4. My kids are getting an old-fashioned childhood! This is one of my most favorite aspects. :) They play with dirt and bugs, have to find their own entertainment, and skinned up knees and elbows are a part of their skincare line. Other than growing up way out in the country in the States, I think I'd have a hard time replicating the old-fashioned childhood my kids are getting now if I lived in the States. 

 5. The culture here is favorable to Christianity. There's PLENTY that is not Christian, but I can sit down with someone in their house and have a conversation about the Bible. It's so delightful to go out on Saturdays and speak to people in their houses and they have a general knowledge base about the Scriptures. Now, are they all born again?  No. But, there's that basis whereas in first-world countries today, many people are not interested in Christianity.

6. I have learned so much about being a homemaker. Now don't get all bristly before you hear me out!! I'm not saying women in the States aren't Proverbs 31 women. But my goodness, these farmers' wives are simply amazing. They're tough as nails, super hard workers, hospitable, and excellent homemakers. I've had to up my game!! Once, a friend casually dropped that she had made sage and pumpkin stuffed ravioli and I was like "whaaaaaat?!!" Talk about amazing! I love the challenge of creating a hospitable, healthy home.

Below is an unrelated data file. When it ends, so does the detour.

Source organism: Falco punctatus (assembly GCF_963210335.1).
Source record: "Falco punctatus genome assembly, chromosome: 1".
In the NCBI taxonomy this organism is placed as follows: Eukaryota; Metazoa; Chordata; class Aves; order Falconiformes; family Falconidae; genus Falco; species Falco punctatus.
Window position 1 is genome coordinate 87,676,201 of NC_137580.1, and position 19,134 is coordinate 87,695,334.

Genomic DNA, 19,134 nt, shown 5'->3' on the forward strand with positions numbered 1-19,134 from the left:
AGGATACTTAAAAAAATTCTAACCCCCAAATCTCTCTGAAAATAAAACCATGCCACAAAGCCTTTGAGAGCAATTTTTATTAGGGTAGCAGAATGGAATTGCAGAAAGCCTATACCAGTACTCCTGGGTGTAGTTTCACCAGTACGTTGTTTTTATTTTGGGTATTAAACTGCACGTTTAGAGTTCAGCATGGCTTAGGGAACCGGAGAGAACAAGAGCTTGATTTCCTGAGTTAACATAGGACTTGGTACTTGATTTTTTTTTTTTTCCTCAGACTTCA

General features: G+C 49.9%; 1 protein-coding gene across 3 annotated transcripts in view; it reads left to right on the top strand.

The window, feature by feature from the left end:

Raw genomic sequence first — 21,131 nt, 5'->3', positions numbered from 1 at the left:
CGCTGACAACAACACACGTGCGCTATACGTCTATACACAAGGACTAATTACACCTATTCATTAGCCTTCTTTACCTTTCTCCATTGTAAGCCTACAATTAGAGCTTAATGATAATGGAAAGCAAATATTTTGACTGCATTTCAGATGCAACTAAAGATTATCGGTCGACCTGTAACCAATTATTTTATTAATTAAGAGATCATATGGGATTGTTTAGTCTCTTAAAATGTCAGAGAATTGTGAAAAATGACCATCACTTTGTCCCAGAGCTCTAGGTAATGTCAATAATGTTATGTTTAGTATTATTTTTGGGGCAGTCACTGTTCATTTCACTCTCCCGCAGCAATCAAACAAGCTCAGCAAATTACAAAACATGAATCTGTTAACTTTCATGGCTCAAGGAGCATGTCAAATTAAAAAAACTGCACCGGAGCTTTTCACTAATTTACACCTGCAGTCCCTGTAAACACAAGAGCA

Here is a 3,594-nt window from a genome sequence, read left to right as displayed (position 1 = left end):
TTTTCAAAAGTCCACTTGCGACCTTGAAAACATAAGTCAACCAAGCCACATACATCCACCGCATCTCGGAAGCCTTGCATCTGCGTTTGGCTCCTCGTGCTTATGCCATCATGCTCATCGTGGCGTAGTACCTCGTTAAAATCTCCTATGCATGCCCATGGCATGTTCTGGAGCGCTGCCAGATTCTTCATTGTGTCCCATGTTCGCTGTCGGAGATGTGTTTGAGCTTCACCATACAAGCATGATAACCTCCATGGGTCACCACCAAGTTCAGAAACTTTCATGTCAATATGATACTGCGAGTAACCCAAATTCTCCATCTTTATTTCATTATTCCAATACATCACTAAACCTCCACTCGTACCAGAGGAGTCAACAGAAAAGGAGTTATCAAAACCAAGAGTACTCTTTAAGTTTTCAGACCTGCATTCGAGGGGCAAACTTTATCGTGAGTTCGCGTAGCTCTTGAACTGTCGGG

7. I love the mix of cultures here. It's interesting to sit down for a conversation with someone and learn something new. The American way isn't the only way! Now, red, white, and blue runs through my veins, but it's fun to learn that there's a different way to think or view an idea. I've learned a lot from people I've met here.

8. I've learned to appreciate small things. Fast internet is an absolute luxury and my goodness, do I look forward to that on holiday! Sometimes, the simplest tasks in town can become a nightmare and when I do have a good day and tasks get ticked off easily, I really appreciate that!

9. Life is slow here. We rarely go out at night. Sometimes, we'll go out to friends' or to one of the two decent restaurants in town. But, most nights are spent at home, eating a quiet dinner and chilling. I do miss date nights but have come to appreciate our simple life.

10. Life is very family oriented. I love living on a farm and the opportunity that gives Leon to be around a lot. The kids can spend the morning with him in his office. As they get older, he takes them to town with him on errands. Our kids are so blessed to be able to spend so much time with their dad!

Here's my top 10 reasons I love living in Z! Come and visit! I promise that you'll love it, too!